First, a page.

Read at www.unitedBIT.com

Nielsen: How People Use Web Video

February 15, 2008

In its first significant study of how people consume online video, Nielsen Online has found that women tend to favor network television on the Web, while men are drawn to user-created content.

Women are nearly twice as likely as men to tune into videos on TV networks’ Web sites, according to Nielsen Online’s first public release of its research into online-video viewing habits.

Reat at www.unitedBIT.com

Online Software: Buzz vs. Business

February 15, 2008

Online software is supposed to make business computing cheaper and easier. But cost and simplicity don’t matter if the software doesn’t do what a company needs it to do. That is currently one of the challenges facing corporate-technology leaders. Even the ones who favor online software often can’t find a product that meets their needs. And ultimately, that is what is most important for businesses.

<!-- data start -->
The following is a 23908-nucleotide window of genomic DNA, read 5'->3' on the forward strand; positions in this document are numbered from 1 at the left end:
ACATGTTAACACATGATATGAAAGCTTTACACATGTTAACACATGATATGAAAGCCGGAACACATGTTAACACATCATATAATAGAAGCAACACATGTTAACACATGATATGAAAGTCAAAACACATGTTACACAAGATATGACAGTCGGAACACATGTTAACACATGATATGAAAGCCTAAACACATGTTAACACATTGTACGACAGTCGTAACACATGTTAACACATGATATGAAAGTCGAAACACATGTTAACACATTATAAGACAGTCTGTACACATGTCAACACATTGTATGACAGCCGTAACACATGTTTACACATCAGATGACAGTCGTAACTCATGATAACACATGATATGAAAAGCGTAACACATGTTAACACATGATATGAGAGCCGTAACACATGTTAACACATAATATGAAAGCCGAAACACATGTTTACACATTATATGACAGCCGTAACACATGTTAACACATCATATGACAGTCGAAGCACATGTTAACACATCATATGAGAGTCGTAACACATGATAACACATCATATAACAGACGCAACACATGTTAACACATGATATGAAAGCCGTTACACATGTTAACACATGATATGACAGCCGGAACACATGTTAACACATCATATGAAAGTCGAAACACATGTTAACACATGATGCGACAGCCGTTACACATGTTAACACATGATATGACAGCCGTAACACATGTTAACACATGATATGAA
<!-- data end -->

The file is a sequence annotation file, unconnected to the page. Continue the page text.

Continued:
Read at www.unitedBIT.com

The Truth About Software as a Service (SaaS)

February 14, 2008

“What if we created a utility for enterprise automation? Then you don’t have to create a data center! Then you don’t have to have a CIO!” That was Salesforce.com CEO Marc Benioff in June 2003, selling the benefits of the then-new concept of software as a service (SaaS). Fast-forward four years, and Salesforce.com and dozens of other companies are inundating business users and CIOs alike with pitches for all sorts of SaaS applications. Right now, SaaS seems to be everywhere.

Read at www.unitedBIT.com